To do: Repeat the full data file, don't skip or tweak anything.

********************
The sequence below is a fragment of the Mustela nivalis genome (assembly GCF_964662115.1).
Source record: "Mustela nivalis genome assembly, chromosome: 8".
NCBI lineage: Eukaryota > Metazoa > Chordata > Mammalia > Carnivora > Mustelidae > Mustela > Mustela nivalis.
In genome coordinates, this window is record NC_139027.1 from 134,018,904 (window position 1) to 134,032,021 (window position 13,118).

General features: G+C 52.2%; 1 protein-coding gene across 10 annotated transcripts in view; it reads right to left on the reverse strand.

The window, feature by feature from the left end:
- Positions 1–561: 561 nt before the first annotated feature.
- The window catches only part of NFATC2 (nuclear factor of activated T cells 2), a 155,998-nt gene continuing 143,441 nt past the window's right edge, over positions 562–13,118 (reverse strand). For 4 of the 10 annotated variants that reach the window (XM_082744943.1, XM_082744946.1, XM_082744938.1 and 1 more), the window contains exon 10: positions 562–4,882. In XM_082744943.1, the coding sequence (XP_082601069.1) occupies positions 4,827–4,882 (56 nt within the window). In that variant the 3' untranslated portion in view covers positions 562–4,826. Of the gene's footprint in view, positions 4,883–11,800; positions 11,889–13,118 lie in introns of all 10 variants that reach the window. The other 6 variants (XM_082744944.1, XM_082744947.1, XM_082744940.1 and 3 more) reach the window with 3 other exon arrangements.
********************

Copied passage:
The sequence below is a fragment of the Mustela nivalis genome (assembly GCF_964662115.1).
Source record: "Mustela nivalis genome assembly, chromosome: 8".
NCBI lineage: Eukaryota > Metazoa > Chordata > Mammalia > Carnivora > Mustelidae > Mustela > Mustela nivalis.
In genome coordinates, this window is record NC_139027.1 from 134,018,904 (window position 1) to 134,032,021 (window position 13,118).

General features: G+C 52.2%; 1 protein-coding gene across 10 annotated transcripts in view; it reads right to left on the reverse strand.

The window, feature by feature from the left end:
- Positions 1–561: 561 nt before the first annotated feature.
- The window catches only part of NFATC2 (nuclear factor of activated T cells 2), a 155,998-nt gene continuing 143,441 nt past the window's right edge, over positions 562–13,118 (reverse strand). For 4 of the 10 annotated variants that reach the window (XM_082744943.1, XM_082744946.1, XM_082744938.1 and 1 more), the window contains exon 10: positions 562–4,882. In XM_082744943.1, the coding sequence (XP_082601069.1) occupies positions 4,827–4,882 (56 nt within the window). In that variant the 3' untranslated portion in view covers positions 562–4,826. Of the gene's footprint in view, positions 4,883–11,800; positions 11,889–13,118 lie in introns of all 10 variants that reach the window. The other 6 variants (XM_082744944.1, XM_082744947.1, XM_082744940.1 and 3 more) reach the window with 3 other exon arrangements.